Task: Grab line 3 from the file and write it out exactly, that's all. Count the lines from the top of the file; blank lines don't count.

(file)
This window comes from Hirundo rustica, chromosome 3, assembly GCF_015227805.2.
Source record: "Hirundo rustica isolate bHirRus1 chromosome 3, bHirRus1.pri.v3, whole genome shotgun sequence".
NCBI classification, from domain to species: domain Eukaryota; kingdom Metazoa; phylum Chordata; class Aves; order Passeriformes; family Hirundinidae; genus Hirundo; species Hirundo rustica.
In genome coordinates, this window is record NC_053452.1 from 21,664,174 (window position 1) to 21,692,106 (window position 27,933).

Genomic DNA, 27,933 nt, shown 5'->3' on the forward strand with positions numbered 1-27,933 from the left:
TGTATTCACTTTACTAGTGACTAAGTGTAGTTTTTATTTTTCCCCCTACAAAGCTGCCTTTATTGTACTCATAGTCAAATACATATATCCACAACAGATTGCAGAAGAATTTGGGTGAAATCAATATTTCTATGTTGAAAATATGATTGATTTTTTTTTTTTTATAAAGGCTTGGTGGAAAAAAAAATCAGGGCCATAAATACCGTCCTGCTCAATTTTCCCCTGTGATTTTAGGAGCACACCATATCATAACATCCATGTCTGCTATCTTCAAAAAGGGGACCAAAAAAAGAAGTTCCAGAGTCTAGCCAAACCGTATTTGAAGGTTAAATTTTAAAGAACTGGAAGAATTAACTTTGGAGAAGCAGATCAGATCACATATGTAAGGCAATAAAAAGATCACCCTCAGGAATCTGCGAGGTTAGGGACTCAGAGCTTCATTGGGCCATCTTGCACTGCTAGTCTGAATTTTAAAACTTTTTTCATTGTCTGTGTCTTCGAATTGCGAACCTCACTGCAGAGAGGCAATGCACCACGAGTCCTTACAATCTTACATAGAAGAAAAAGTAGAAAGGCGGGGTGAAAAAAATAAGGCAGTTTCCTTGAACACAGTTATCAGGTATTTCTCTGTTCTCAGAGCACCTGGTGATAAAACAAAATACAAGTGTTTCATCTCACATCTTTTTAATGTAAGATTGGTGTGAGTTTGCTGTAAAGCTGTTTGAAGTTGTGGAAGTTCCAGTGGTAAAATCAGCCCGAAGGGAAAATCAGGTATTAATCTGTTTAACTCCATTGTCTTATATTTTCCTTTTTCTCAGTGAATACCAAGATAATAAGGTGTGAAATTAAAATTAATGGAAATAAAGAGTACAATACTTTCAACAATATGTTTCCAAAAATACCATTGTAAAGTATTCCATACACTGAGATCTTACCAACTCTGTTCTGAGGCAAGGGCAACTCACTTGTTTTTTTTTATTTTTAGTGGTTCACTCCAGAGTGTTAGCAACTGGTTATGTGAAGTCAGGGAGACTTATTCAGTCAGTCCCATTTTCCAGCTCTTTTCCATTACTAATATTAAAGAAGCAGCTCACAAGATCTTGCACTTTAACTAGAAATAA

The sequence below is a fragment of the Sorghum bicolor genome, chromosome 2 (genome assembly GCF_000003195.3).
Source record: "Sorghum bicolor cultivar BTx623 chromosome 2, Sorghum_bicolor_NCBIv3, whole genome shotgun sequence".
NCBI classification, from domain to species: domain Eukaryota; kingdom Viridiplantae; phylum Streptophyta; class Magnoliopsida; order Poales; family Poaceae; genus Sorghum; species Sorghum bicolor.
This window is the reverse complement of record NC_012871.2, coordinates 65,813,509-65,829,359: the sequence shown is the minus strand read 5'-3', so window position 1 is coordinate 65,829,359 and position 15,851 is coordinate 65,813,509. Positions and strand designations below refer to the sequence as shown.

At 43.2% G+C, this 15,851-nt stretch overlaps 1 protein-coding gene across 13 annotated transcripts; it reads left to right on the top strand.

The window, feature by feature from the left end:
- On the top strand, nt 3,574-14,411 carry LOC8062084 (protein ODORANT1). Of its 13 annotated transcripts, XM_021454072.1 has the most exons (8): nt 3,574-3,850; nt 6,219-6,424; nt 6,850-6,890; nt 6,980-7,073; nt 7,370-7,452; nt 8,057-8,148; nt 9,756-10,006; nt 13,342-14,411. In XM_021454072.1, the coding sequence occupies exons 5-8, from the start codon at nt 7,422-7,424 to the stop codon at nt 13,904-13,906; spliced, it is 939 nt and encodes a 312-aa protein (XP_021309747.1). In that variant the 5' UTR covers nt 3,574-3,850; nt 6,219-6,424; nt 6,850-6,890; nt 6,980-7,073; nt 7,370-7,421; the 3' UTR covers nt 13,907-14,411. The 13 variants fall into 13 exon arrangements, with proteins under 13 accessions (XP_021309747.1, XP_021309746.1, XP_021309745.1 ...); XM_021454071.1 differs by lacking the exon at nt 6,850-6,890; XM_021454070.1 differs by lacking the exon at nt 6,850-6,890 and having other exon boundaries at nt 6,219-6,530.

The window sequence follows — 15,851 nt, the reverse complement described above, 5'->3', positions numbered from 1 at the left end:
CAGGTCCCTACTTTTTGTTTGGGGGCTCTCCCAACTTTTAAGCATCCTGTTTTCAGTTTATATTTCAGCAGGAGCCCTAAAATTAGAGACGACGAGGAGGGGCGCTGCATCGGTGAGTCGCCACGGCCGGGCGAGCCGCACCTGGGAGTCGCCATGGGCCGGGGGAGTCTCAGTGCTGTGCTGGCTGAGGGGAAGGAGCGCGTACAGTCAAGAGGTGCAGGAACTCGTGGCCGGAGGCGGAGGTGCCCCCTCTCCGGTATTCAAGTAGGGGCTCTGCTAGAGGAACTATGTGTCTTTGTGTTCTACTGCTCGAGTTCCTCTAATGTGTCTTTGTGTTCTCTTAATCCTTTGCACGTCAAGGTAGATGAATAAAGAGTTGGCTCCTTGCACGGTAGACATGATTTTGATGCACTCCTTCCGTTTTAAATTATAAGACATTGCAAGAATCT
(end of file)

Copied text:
NCBI classification, from domain to species: domain Eukaryota; kingdom Metazoa; phylum Chordata; class Aves; order Passeriformes; family Hirundinidae; genus Hirundo; species Hirundo rustica.